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Updated | RCC denies giving PN strategy advice and offers Muscat his own
Richard Cachia Caruana says One News report of his involvement in politics is false and tells Muscat to get rid of minister and his chief of staff
6 March 2016, 9:50am
Last updated on 6 March 2016, 12:24pm
According to these minutes, which were not shown in One News's report, the PN’s strategy includes “a series of partisan protests aimed at destabilising the country’s economy with constant references to 1987” – the year when the Nationalist Party took the government after the Mintoff and Karmenu Mifsud Bonnici administrations.
It said that today’s protest against corruption, and the strategy for the coming weeks and months, had been left in Cachia Caruana’s hands.
Cachia Caruana said the claims were false.
“The prime minister would be well advised to ask himself how Eddie Fenech Adami would have reacted to what has emerged about Konrad Mizzi and Keith Schembri in recent weeks. I can also give him the answer: They would not have lasted in the positions they hold for longer than five minutes,” he wrote on Facebook.
“The prime minister needs to focus properly on his chief of staff rather than on Eddie Fenech Adami’s. I left that position twelve years ago.
“I can also give him the same advice I would have given Fenech Adami (in the unlikely event that he would have required it): The harm you are doing to your reputation and that of the country by hanging on to these two people is staggering. Get rid of them both now. There is no politically acceptable reason for a minister and your chief of staff to have set up these convoluted trust and company structures anywhere, let alone in Panama and New Zealand.”
One News reported on Saturday that a meeting was held last Monday, for which PN leader Simon Busuttil, deputy leader Beppe Fenech Adami, former finance minister Tonio Fenech and Cachia Caruana were all present. Fenech Adami was described as “one of the faces set to lead the aggressive campaign” while Cachia Caruana, according to the news report, was in regular contact with Malta Independent columnist Daphne Caruana Galizia and PN MPs Jason Azzopardi and Ryan Callus.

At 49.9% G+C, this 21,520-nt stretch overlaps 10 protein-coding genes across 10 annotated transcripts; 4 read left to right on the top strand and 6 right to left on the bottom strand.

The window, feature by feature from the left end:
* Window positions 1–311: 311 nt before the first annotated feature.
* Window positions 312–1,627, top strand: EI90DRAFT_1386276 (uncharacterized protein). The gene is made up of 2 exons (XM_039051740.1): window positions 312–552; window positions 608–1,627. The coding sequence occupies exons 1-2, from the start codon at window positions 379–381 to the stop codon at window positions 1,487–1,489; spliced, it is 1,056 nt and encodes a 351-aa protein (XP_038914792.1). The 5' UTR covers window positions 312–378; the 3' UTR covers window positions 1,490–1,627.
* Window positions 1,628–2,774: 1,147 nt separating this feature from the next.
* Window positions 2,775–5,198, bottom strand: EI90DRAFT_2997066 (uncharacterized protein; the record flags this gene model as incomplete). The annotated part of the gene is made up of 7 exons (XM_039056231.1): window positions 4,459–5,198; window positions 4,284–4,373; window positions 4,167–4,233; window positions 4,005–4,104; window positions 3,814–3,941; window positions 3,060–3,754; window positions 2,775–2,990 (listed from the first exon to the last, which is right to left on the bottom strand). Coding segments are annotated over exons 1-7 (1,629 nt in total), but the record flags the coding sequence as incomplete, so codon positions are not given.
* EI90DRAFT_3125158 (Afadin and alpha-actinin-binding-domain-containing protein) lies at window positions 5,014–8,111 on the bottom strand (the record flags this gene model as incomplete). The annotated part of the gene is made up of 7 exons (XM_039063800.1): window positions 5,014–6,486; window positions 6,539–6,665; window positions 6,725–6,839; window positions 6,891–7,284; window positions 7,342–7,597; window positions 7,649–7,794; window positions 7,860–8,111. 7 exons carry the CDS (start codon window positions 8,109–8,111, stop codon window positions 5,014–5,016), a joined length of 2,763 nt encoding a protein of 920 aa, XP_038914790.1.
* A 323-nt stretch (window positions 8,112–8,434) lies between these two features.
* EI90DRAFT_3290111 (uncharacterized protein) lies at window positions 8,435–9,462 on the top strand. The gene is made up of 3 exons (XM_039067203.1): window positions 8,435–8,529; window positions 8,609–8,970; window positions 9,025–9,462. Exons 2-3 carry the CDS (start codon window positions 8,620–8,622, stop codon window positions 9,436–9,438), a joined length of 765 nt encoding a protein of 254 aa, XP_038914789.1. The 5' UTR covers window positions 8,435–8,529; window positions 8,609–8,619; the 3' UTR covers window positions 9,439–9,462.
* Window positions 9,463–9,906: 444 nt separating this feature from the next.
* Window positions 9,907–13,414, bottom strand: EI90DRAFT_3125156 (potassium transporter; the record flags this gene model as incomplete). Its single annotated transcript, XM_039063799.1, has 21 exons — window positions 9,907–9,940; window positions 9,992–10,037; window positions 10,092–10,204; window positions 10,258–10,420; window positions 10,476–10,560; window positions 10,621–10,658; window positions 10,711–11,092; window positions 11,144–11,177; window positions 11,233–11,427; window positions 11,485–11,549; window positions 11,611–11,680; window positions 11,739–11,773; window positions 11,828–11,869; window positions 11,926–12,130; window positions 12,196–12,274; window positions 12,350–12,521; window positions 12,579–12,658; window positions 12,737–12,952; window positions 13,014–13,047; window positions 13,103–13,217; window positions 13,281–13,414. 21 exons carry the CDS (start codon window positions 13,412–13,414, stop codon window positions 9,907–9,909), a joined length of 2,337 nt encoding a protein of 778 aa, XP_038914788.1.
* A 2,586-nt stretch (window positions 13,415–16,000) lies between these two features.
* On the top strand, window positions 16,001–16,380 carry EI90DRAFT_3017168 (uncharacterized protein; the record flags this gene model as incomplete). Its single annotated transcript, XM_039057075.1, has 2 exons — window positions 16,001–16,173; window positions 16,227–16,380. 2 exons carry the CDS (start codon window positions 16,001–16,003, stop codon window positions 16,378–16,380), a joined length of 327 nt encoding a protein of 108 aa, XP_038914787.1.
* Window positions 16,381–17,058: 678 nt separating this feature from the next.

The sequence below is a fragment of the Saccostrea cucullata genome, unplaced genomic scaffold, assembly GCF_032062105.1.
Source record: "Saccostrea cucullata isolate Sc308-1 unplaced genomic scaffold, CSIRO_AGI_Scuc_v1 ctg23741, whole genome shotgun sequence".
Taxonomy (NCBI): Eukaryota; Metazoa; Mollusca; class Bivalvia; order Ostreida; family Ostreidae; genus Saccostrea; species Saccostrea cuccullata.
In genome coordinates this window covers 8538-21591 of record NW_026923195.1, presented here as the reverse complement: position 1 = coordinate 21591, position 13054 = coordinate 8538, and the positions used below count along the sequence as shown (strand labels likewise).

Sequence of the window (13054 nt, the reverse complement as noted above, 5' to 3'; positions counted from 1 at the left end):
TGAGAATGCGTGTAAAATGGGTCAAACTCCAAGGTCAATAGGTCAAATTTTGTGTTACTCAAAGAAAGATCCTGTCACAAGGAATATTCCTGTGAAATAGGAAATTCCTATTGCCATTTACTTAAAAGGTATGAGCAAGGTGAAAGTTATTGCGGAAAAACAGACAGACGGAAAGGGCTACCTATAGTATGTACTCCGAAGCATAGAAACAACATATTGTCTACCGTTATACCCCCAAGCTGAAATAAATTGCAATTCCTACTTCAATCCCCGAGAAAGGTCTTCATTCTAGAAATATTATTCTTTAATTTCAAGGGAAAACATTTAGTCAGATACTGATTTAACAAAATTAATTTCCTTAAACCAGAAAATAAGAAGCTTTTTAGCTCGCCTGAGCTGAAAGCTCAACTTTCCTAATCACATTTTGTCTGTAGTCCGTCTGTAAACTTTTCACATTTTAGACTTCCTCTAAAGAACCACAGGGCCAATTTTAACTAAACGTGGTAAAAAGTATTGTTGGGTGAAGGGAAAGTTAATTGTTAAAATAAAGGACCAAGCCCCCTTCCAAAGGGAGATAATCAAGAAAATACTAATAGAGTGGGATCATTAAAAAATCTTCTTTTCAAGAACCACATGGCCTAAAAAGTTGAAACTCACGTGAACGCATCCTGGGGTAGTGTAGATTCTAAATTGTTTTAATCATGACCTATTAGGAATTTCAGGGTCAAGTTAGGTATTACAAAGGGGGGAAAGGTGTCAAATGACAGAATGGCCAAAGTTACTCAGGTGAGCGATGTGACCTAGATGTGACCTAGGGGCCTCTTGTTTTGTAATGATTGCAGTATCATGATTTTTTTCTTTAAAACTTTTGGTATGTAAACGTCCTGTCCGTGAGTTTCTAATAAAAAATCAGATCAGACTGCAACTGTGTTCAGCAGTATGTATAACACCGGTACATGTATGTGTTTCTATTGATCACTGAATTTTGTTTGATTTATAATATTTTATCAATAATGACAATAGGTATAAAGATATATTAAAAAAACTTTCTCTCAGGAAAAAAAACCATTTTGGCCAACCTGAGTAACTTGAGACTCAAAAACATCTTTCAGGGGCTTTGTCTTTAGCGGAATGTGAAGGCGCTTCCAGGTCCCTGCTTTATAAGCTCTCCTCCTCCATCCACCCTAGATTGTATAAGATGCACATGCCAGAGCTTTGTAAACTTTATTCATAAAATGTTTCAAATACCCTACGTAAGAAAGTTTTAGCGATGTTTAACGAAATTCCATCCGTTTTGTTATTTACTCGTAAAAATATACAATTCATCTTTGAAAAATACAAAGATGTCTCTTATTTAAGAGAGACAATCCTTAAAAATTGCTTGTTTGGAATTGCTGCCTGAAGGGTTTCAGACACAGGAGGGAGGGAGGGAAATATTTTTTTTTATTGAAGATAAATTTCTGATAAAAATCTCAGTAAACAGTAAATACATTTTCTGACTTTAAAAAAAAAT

On Friday, Fenech Adami denied that Cachia Caruana had returned to the fold, adding that “Cachia Caruana held no official position” when pressed by the PL media. Jason Azzopardi issued a statement on Sunday denying that he had ever met Cachia Caruana since the 2013 election except on social occasions.
Protest against corruption
The Nationalist Party has been out in full drive encouraging citizens to join its protest, announced following revelations that energy minister Konrad Mizzi and the Prime Minister’s chief of staff, Keith Schembri, each owned an offshore company in Panama, a tax haven.
PN leader Simon Busuttil has argued that people who do not attend this afternoon’s anti-corruption protest would be giving their tacit approval to corruption within the government.
“The government has now exceeded all limits, and the time has come for the people to show their anger and disgust at what is going on, and to stand up and be counted,” Busuttil said during an interview on party station Radio 101 on Friday.
“The people who don’t join the protest will be sending a message to Muscat that he can continue doing whatever he likes,” he said.
Prime Minister Joseph Muscat has turned down suggestions by MaltaToday that his right-hand man Keith Schembri’s offshore business was putting him in a politically uncomfortable situation.
“It would be uncomfortable had this person entered politics for his own benefit,” Muscat said of Schembri, whose family runs the Kasco group.
“This man made his success in business before entering politics, and has chosen to work for his country – much in the same way that Richard Cachia Caruana did,” he said referring to Eddie Fenech Adami’s former head of secretariat.
“Cachia Caruana was certainly not on the minimum wage, came from noble stock, and his properties and wealth were never subjected to any audit in the way that Schembri has chosen to do.”
“I am against corruption, as any citizen who loves this country is. I would go to the protest on Sunday but I won’t because the person who is organising it has no credibility, was part of a corrupt government and a system against which he never spoke out when there were problems such as the oil scandal. He shut up and did nothing,” Muscat said, referring to Busuttil.
“People expect better of us and I take responsibility as prime minister. I have to act on criticism, but the PN is in no position to give lessons.”
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